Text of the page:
Half Nelson (2006)
Critic Consensus: Half Nelson features powerful performances from Ryan Gosling and Shareeka Epps. It's a wise, unsentimental portrait of lonely people at the crossroads.
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Critic Reviews for Half Nelson
Ryan Gosling's self-destructive teacher is easily the year's most mesmerizing character study. And he's hardly the only reason to see this film. Shareeka Epps anchors her scenes as Drey with a self-possession way beyond her years.
"Half Nelson" elegantly tiptoe around its elephant in the room: Dan's most compelling instruction to not let Drey enter the drug trade is his own destruction. That point of panic turns into something approaching penance.
The filmmakers bask disingenuously in their tidy vision of border-busting healing
Audience Reviews for Half Nelson
Gowanus, baby! That's my Brooklyn.
Sophisticated but somewhat hazy (existential-dialectic-liberal) look at the conflict and dis-integration of the personal and the political. Good premise, great performances, good intentions - but Half Nelson comes up a bit short storywise.
- the final scene reminded me of the one in the Graduate
.. and even if it is at times appropriate here, i still hate twitchy floaty zoomy handheld camera-work.
There's no doubt that Ryan Gosling achieves something special in this film, breaking out by playing a character who's incredibly vulnerable and broodingly volatile, but the supporting performance by Shareeka Epps shouldn't be discounted for a second either - her character is just so tough! I have to say that I found the ending abrupt, and that I was disappointed that it wasn't necessarily happy or sad, but this was a short watch that felt longer in a good way because it was so dramatic and well-acted by the two leads.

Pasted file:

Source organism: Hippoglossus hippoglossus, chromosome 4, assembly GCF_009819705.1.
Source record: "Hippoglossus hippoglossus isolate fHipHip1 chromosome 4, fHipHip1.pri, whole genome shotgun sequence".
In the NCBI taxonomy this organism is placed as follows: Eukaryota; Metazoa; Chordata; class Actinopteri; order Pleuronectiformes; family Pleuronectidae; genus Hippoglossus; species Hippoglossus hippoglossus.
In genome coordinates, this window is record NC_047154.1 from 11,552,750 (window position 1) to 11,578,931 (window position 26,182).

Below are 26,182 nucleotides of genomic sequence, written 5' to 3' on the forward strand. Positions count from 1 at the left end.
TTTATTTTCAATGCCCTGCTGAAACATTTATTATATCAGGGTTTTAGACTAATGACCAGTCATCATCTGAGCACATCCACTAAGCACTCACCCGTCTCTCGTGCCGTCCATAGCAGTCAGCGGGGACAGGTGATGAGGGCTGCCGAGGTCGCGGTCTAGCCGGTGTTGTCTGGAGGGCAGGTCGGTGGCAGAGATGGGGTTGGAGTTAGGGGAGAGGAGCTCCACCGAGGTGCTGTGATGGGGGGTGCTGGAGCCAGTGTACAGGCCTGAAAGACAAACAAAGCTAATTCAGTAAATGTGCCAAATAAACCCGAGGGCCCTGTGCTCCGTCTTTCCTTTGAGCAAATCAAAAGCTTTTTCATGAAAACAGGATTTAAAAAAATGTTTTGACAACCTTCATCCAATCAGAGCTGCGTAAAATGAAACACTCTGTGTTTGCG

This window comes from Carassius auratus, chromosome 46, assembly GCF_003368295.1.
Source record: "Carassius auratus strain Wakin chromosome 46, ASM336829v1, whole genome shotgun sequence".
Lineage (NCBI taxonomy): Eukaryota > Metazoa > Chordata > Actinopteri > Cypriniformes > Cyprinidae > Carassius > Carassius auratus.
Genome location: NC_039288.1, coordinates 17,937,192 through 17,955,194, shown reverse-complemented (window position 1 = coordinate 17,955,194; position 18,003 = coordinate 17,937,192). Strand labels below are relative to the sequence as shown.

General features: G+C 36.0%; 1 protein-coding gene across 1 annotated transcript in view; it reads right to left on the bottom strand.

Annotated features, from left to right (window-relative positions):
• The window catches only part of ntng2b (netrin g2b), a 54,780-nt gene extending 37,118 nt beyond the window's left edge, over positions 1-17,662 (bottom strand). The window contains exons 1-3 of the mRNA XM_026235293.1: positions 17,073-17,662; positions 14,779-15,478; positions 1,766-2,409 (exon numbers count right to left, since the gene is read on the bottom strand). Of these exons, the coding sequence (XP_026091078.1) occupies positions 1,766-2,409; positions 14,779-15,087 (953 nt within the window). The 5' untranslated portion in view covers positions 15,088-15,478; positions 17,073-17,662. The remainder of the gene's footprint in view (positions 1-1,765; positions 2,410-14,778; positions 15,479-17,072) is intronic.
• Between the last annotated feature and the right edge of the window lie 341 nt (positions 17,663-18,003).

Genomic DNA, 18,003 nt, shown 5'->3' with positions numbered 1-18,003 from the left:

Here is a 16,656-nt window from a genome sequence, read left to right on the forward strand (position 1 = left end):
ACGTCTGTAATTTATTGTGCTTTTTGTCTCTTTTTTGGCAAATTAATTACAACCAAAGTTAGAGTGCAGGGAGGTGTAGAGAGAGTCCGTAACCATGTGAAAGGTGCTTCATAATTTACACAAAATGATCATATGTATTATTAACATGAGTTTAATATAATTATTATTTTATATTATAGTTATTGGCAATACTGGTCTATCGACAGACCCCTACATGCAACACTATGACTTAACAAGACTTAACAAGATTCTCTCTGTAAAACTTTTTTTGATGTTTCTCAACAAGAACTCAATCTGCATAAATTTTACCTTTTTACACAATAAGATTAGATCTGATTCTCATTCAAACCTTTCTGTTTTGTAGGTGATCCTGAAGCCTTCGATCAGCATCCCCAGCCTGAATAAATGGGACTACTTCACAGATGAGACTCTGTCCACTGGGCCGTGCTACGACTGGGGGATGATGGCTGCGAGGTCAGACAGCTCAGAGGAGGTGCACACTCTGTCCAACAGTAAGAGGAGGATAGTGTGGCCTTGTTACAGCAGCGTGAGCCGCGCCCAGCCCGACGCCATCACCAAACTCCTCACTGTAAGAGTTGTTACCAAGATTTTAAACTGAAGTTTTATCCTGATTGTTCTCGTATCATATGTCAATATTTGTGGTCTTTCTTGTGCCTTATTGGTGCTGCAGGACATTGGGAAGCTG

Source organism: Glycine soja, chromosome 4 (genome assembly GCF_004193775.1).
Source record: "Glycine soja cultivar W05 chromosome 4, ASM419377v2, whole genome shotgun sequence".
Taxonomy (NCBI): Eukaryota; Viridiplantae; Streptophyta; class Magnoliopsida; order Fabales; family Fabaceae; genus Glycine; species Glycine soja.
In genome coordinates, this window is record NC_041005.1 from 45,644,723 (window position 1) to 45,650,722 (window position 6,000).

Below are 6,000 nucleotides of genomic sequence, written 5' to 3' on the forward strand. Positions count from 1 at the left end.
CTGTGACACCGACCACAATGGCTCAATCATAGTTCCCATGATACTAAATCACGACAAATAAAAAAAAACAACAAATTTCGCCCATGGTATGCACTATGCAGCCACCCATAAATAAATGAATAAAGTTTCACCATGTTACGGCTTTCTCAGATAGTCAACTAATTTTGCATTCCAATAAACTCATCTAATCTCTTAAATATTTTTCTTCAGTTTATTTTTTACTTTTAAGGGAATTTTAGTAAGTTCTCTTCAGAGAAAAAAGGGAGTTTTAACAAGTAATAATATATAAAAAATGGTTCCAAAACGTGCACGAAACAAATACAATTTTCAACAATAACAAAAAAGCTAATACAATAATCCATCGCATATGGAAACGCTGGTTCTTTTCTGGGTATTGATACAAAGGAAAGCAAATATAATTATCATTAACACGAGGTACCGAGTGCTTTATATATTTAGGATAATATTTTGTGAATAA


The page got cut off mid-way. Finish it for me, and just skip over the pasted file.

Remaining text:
It's a refreshing deviation from the 'inspirational inner city teacher' cliche, and a decent exploration of morality. It has other good things going for it as well, especially the performances of Ryan Gosling and Anthony Mackie (more recently seen in The Adjustment Bureau). However, the film constantly tries to be political, and I would have to say that it fails in that regard, since it doesn't make a clear, fleshed-out argument. The random scenes of students explaining historical events only connect with the actual story on the broadest of levels, and they only really serve to take audiences out of that story. There's also the overuse of handheld camera shakiness, which helps to add a gritty realism at first points but becomes pretty annoying before too long. Still, "Half Nelson" succeeds in its depiction of troubled characters that actually feel troubled. From a directing and writing standpoint, the film outshines Ryan Fleck and Anna Boden's more recent film "It's Kind of a Funny Story," a very, very different film that nonetheless highlights that the biggest problem of "Half Nelson" is that it takes itself too seriously.
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